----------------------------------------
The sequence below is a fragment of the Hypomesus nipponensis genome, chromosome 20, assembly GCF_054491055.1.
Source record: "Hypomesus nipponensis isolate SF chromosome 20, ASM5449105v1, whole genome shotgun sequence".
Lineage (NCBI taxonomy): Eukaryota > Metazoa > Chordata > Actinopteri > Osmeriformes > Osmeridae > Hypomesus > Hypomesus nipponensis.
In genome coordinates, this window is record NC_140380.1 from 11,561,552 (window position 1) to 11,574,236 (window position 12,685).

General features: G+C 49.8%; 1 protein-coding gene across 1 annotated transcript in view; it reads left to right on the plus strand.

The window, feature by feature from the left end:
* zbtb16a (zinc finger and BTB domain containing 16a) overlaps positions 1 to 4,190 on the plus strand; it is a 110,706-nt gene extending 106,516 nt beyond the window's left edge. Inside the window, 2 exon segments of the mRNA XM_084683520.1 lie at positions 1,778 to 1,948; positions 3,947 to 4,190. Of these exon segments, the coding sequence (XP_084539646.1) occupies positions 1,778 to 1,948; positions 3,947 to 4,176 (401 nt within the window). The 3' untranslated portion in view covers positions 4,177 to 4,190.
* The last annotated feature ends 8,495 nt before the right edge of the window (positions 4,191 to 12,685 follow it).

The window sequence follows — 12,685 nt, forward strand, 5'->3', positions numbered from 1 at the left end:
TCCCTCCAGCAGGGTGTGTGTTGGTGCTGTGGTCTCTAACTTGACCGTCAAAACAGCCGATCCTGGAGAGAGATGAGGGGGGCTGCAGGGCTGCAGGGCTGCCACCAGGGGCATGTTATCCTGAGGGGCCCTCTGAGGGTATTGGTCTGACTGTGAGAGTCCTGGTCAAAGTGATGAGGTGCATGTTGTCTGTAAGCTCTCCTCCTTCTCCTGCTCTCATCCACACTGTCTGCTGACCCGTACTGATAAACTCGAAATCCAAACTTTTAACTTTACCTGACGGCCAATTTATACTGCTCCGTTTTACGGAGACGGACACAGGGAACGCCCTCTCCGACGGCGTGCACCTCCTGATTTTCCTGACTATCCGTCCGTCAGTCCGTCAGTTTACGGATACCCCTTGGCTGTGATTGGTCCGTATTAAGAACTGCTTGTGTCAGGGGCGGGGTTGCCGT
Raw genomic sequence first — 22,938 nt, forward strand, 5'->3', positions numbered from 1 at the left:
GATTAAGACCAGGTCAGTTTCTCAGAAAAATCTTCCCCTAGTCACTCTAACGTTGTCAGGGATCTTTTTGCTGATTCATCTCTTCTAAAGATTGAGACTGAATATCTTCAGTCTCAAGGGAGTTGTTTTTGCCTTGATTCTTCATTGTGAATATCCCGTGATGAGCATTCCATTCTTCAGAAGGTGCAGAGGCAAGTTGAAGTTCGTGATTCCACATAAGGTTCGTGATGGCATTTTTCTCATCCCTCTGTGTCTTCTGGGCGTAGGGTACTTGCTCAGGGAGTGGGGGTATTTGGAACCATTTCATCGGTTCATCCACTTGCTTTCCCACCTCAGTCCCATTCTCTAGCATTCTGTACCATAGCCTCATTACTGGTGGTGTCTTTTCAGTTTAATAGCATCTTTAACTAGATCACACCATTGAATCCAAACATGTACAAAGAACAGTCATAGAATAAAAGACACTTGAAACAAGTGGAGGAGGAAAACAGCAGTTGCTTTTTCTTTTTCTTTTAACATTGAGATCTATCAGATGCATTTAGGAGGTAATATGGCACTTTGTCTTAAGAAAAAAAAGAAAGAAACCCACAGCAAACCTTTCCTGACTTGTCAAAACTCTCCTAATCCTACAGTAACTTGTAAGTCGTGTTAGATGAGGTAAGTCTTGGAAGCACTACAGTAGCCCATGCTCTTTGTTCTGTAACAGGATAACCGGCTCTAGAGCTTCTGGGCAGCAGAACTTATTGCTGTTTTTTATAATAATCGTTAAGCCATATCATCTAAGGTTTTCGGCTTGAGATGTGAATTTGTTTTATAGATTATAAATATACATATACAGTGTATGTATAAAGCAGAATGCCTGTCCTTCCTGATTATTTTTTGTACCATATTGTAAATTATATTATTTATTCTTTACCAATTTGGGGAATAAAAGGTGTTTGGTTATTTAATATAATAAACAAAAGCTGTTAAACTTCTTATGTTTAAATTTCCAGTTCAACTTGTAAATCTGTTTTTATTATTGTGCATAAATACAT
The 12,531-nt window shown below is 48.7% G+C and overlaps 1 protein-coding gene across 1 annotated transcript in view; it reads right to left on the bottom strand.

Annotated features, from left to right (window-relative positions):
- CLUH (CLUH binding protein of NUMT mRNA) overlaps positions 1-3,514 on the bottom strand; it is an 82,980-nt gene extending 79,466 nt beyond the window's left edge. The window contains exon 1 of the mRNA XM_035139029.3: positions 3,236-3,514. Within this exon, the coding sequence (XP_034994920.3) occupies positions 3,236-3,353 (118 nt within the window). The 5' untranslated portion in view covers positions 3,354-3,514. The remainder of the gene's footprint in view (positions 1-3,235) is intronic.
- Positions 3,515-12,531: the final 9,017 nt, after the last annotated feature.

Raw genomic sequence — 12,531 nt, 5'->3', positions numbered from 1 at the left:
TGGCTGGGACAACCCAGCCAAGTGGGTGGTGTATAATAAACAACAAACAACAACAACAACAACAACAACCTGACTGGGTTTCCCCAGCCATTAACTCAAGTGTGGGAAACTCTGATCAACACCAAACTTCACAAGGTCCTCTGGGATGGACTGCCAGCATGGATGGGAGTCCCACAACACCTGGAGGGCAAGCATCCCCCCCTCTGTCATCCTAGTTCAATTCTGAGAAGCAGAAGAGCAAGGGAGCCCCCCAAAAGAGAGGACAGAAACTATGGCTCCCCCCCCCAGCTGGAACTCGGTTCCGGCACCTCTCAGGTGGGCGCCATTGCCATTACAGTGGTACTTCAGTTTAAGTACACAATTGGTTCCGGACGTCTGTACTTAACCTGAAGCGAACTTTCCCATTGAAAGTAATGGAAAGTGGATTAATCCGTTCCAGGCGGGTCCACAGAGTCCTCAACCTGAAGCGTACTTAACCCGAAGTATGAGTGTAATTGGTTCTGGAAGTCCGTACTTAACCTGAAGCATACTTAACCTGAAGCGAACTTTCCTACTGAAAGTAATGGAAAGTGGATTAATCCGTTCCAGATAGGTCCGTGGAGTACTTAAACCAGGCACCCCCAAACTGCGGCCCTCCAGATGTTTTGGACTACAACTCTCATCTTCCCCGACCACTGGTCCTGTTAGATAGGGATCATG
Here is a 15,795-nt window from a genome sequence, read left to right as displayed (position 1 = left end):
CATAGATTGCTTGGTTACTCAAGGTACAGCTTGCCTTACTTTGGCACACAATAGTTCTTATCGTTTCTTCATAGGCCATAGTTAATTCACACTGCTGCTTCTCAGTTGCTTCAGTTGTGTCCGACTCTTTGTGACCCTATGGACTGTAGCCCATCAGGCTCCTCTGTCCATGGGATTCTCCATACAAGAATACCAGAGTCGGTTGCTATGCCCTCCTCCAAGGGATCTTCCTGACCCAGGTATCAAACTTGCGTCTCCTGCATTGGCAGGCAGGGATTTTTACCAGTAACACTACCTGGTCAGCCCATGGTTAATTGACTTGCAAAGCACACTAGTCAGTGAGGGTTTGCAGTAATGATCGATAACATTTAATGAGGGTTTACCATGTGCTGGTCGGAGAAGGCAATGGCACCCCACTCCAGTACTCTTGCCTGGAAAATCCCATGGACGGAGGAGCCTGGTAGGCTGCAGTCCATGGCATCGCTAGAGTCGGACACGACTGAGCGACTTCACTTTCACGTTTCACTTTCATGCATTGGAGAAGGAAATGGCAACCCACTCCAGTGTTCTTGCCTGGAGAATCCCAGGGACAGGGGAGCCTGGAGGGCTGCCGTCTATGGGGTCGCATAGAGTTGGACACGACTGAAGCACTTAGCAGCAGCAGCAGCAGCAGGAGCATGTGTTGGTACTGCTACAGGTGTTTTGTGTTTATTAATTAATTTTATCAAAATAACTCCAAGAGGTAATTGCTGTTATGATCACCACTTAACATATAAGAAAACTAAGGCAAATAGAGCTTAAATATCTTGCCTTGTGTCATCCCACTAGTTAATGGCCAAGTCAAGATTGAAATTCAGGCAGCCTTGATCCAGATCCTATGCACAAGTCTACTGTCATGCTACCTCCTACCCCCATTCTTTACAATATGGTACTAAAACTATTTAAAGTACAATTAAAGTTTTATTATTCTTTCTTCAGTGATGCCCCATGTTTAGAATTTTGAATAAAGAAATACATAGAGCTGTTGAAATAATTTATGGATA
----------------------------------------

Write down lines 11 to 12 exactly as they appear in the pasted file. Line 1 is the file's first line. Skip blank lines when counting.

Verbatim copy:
Raw genomic sequence first — 22,938 nt, forward strand, 5'->3', positions numbered from 1 at the left:
GATTAAGACCAGGTCAGTTTCTCAGAAAAATCTTCCCCTAGTCACTCTAACGTTGTCAGGGATCTTTTTGCTGATTCATCTCTTCTAAAGATTGAGACTGAATATCTTCAGTCTCAAGGGAGTTGTTTTTGCCTTGATTCTTCATTGTGAATATCCCGTGATGAGCATTCCATTCTTCAGAAGGTGCAGAGGCAAGTTGAAGTTCGTGATTCCACATAAGGTTCGTGATGGCATTTTTCTCATCCCTCTGTGTCTTCTGGGCGTAGGGTACTTGCTCAGGGAGTGGGGGTATTTGGAACCATTTCATCGGTTCATCCACTTGCTTTCCCACCTCAGTCCCATTCTCTAGCATTCTGTACCATAGCCTCATTACTGGTGGTGTCTTTTCAGTTTAATAGCATCTTTAACTAGATCACACCATTGAATCCAAACATGTACAAAGAACAGTCATAGAATAAAAGACACTTGAAACAAGTGGAGGAGGAAAACAGCAGTTGCTTTTTCTTTTTCTTTTAACATTGAGATCTATCAGATGCATTTAGGAGGTAATATGGCACTTTGTCTTAAGAAAAAAAAGAAAGAAACCCACAGCAAACCTTTCCTGACTTGTCAAAACTCTCCTAATCCTACAGTAACTTGTAAGTCGTGTTAGATGAGGTAAGTCTTGGAAGCACTACAGTAGCCCATGCTCTTTGTTCTGTAACAGGATAACCGGCTCTAGAGCTTCTGGGCAGCAGAACTTATTGCTGTTTTTTATAATAATCGTTAAGCCATATCATCTAAGGTTTTCGGCTTGAGATGTGAATTTGTTTTATAGATTATAAATATACATATACAGTGTATGTATAAAGCAGAATGCCTGTCCTTCCTGATTATTTTTTGTACCATATTGTAAATTATATTATTTATTCTTTACCAATTTGGGGAATAAAAGGTGTTTGGTTATTTAATATAATAAACAAAAGCTGTTAAACTTCTTATGTTTAAATTTCCAGTTCAACTTGTAAATCTGTTTTTATTATTGTGCATAAATACAT